In his new book, India Versus China : Why they are not friends, Bajpai decodes the complex history of India–China relations and argues that the path ahead is a difficult one that could see more military confrontations, including violent border clashes. Crucial to the relationship will be India’s ability to reduce the enormous gap with China in economic, military, and even soft power.

A Joint Sem­i­nar on South Asian Pol­i­tics co-sponsored by the Watson Institute at Brown, the Weatherhead Center and South Asia Institute at Harvard and the MIT Center for International Studies


Vaccinating India Against Covid: Lessons from History

START
Fri, Nov 19, 2021 at 11:00am

END
Fri, Nov 19, 2021

VENUE
Webinar

Register for the talk

Harish Naraindas is professor of sociology at Jawaharlal Nehru University, and honorary professor at the Alfred Deakin Institute, Faculty of Arts and Education, Deakin University. He was adjunct faculty at the University of Iowa (2004-19); joint-appointments professor of the Cluster of Excellence, University of Heidelberg (2008-12); visiting professor at the department of sociology, University of Freiburg (2009); and DAAD visiting professor at the department of anthropology, University of Heidelberg (2017). He works on the history and sociology of science and medicine and has published on a range of topics, including an epistemological history of tropical medicine, a comparative history of smallpox from the 18th to the 20th century, on the creolisation of contemporary Ayurveda, on spa medicine in Germany, on pregnancy and childbirth within the context of competing medical epistemes, and recently on how anthropology attempts to explain the non-human. He is currently working on AyurGenomics and P4 medicine; past-life aetiologies and therapeutic trance in German psychosomatic medicine; a multi-sited study of perinatal loss and bereavement in the Anglophone world; and on the pedagogy and practice of obstetrics in India. Among his recent publications are a co-edited special issue of Anthropology and Medicine called ‘The fragile medical: the slippery terrain between medicine, anthropology and societies’ (2017), and two co-edited books: Healing holidays: itinerant patients, therapeutic locales and the quest for health (London: Routledge, 2015), and Asymmetrical conversations: contestations, circumventions and the blurring of therapeutic boundaries (New York: Berghahn, 2014).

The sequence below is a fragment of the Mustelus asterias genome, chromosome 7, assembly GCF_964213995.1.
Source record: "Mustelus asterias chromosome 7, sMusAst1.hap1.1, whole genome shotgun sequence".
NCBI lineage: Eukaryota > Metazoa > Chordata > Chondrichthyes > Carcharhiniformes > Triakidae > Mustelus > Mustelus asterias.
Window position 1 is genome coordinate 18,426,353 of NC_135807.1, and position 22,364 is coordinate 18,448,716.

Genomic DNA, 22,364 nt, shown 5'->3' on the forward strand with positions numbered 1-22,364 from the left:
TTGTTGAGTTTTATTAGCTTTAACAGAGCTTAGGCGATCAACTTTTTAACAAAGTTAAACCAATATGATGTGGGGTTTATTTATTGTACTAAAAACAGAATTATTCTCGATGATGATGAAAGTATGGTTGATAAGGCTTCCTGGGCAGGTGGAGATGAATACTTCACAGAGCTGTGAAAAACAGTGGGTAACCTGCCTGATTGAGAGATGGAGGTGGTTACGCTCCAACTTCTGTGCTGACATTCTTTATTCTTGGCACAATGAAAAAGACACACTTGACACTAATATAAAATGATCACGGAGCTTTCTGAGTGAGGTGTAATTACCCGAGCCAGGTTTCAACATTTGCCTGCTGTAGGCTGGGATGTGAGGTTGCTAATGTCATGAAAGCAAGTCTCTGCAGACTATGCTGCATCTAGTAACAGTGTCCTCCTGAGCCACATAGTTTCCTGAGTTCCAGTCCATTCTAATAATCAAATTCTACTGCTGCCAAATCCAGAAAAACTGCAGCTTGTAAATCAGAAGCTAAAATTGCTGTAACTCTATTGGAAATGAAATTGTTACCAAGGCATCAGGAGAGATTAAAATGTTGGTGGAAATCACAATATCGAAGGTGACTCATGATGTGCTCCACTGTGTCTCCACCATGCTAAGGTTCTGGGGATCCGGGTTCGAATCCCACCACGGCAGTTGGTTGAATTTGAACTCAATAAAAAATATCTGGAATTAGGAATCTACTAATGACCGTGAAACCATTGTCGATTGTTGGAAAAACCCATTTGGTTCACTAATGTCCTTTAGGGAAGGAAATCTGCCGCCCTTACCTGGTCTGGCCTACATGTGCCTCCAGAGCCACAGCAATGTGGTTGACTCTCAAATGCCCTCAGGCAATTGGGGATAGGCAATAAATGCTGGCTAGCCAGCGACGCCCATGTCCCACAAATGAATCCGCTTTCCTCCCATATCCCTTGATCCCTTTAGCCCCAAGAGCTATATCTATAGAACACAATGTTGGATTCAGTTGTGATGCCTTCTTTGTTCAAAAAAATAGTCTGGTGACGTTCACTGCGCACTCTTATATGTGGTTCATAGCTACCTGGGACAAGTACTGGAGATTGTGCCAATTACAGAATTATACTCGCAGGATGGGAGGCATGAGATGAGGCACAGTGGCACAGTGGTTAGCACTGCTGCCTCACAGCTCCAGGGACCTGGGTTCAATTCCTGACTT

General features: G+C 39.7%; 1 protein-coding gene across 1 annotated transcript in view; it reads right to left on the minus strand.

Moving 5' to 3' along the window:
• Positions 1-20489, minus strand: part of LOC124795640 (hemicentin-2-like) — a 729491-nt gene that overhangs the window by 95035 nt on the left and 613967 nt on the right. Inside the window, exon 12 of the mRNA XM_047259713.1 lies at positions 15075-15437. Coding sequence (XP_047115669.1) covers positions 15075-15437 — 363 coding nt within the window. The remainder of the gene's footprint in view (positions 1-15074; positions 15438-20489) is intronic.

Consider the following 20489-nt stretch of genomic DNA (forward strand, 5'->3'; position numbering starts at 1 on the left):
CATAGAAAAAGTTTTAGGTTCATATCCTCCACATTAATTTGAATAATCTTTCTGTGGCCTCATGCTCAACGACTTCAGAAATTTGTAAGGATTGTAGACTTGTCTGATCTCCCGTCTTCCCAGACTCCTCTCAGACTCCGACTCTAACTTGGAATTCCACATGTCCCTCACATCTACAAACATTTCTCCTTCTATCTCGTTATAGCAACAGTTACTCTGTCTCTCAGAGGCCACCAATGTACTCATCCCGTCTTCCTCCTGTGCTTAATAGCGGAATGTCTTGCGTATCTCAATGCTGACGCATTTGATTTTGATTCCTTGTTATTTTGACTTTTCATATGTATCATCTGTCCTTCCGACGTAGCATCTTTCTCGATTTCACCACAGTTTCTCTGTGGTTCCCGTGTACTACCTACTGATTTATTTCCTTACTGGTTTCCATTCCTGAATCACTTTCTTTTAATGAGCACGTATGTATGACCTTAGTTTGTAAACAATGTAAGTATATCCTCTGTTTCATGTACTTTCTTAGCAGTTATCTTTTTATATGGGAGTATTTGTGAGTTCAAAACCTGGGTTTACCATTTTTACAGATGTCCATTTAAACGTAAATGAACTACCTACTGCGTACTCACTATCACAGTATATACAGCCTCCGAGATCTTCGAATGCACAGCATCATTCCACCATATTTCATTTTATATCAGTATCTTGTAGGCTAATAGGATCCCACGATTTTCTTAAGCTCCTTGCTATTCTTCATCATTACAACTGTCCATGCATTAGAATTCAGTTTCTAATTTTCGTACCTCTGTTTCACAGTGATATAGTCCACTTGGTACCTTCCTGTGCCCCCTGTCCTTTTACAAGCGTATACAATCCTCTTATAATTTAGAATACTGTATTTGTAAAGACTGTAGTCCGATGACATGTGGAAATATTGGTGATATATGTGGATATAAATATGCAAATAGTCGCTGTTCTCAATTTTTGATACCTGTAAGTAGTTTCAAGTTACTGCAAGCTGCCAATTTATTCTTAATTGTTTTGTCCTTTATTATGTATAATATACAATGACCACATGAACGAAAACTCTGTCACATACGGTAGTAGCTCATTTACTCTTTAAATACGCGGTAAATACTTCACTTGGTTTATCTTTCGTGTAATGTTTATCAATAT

Discussant:
Prerna Singh, 
Brown University

A Joint Sem­i­nar on South Asian Pol­i­tics co-sponsored by the Watson Institute at Brown, the Weatherhead Center and South Asia Institute at Harvard and the MIT Center for International Studies


How do Gender Quotas Impact Accountability?

START
Fri, Dec 3, 2021 at 12:00pm

END
Fri, Dec 3, 2021

VENUE
Webinar

Register for the talk

Zuheir Desai is an assistant Professor in the School of Global and Public Affairs at IE University. His research focuses on electoral competition and political accountability. His work spans both theoretical models of elections, voting, and policymaking, as well as empirical applications of these models on developing democracies such as Brazil and India. Previously, Desai was a Postdoctoral Research Associate in the Department of Politics at Princeton University in the 2020-21 academic year. He received my Ph.D. in Political Science from the University of Rochester in 2020.

A Joint Sem­i­nar on South Asian Pol­i­tics co-sponsored by the Watson Institute at Brown, the Weatherhead Center and South Asia Institute at Harvard and the MIT Center for International Studies


Implications: Regional Perspectives on the US Withdrawal from Afghanistan

START
Fri, Sep 10, 2021 at 09:00am

END
Fri, Sep 10, 2021 at 10:30am

Register for the talk

An Asia Beyond the Headlines Seminar Series 

Panelists: 

  • Shirin Jaafari, Reporter, The World, USA  
  • Shubhanga Pandey, Chief Editor, Himal Southasian, Sri Lanka 
  • Nasim Zehra, Author/Columnist; National Security Expert; Senior Anchor/Analyst, Channel 24, Pakistan 

Moderator: 

James Robson, James C. Kralik, and Yunli Lou Professor, Department of East Asian Languages and Civilizations; Harvard College Professor; Victor and William Fung Director, Asia Center, Harvard University

Biographies:

Shirin Jaafari is a reporter for The World, a public radio program based in the US. Her reporting focuses on the Middle East and Afghanistan. Most recently, she was in Afghanistan to cover the US withdrawal. Shirin has also reported from Saudi Arabia, Jordan, Turkey, and the United Arab Emirates. Before joining The World, Shirin worked for the BBC in Washington DC.